A court bow to wives
The Supreme Court has landed a welcome blow in behalf of women's rights by narrowing the scope of the so-called "marital privilege" which traditionally has been used to keep husbands and views from testifying against one another in criminal trials. The court's unanimous decision provides one more sign of the increasing legal recognition of women and their changing roles in modern society.
Under the new ruling, one spouse still cannot be forcedto testify against the other, but now a husband, say, facing criminal charges will not be able to prevent his wife from volunteering to testify against him. Chief Justice Warren Burger in writing for the court noted that such male-oriented "privileges," grounded in British and American common law, are a throwback to another era -- to a period when women had virtually no legal rights and a wife was looked upon as having no separate legal identity from her husband. The reasoning then was that allowing a wife to testify against her husband was tantamount to forcing the husband to incriminate himself.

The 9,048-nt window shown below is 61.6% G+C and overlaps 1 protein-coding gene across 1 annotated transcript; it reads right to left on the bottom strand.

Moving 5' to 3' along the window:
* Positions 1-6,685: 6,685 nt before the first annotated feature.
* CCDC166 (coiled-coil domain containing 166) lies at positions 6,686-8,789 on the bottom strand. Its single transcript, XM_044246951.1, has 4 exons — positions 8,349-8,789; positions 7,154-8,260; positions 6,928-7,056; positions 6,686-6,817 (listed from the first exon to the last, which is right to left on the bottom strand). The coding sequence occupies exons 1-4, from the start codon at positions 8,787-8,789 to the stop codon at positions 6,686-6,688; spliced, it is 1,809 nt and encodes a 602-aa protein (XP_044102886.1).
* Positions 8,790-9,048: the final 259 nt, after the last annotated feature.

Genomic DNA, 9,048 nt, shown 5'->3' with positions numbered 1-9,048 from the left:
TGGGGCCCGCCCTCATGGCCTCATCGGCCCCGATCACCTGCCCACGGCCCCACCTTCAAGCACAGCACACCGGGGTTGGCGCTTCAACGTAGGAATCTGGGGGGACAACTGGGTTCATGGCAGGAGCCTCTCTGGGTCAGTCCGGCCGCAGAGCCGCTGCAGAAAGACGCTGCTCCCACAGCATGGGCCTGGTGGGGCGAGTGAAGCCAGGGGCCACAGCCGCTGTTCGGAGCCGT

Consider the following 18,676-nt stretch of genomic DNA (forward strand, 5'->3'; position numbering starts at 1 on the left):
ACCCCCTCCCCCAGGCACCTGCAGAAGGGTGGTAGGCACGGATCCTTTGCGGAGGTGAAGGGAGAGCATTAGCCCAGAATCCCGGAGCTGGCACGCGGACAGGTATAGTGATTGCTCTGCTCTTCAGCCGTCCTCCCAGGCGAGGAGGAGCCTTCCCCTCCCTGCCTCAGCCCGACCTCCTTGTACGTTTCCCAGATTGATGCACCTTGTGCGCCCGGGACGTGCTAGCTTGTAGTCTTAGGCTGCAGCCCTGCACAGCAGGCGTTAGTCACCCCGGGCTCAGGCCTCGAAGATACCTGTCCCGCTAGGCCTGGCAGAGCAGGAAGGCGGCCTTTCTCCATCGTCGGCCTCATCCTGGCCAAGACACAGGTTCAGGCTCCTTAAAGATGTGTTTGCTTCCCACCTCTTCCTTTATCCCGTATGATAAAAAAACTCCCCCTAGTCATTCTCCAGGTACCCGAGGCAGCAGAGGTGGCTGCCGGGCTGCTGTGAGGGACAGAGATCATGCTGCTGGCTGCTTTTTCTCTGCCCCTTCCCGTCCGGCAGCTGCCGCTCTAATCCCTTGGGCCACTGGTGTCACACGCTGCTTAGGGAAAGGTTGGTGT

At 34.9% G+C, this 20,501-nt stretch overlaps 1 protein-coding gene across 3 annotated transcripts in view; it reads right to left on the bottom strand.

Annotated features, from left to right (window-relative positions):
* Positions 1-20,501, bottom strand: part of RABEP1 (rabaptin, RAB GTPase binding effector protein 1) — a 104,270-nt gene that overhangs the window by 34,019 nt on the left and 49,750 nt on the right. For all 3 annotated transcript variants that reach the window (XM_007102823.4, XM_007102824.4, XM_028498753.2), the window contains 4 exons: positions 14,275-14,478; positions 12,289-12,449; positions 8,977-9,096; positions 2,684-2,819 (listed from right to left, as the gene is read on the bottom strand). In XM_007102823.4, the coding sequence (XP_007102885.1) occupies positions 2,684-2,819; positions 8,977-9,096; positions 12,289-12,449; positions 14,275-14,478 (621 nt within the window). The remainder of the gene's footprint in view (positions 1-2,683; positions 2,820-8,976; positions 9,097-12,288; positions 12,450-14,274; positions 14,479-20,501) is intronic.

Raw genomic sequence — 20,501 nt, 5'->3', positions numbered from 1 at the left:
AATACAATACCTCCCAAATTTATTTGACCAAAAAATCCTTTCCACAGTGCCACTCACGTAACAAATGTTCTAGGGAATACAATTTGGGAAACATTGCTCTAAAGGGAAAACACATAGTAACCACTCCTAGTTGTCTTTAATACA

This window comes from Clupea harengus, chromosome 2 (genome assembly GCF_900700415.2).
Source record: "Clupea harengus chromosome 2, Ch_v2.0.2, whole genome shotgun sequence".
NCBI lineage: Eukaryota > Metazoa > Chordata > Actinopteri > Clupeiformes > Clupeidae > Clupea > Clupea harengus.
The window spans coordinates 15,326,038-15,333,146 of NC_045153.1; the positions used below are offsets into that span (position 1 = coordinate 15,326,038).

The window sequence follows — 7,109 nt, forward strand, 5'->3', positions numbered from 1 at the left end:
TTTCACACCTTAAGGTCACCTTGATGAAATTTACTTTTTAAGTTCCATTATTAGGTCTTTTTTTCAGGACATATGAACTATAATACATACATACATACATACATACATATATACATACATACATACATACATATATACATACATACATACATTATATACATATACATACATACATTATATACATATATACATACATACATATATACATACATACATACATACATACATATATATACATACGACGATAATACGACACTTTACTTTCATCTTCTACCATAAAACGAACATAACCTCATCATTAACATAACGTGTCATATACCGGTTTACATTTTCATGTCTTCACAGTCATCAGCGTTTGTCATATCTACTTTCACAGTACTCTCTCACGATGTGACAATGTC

Happily, women have come a long way since Massachusetts laws in the early 1800s, for instance, required sewing circles to have a male treasurer because women were not considered capable of handling money. As Chief Justice Burger aptly put it: "Nowhere in the common-law world -- indeed in any modern society -- is a woman regarded as chattel or demeaned by denial of separate legal identity and the dignity associated with recognition as a whole human being. Chip by chip, over the years these archaic notions have been cast aside."
Now that the federal courts have joined those in 26 states in either abolishing the marital privilege altogether or eliminating the spouse's veto power, we say let the chips continue to fall where they may.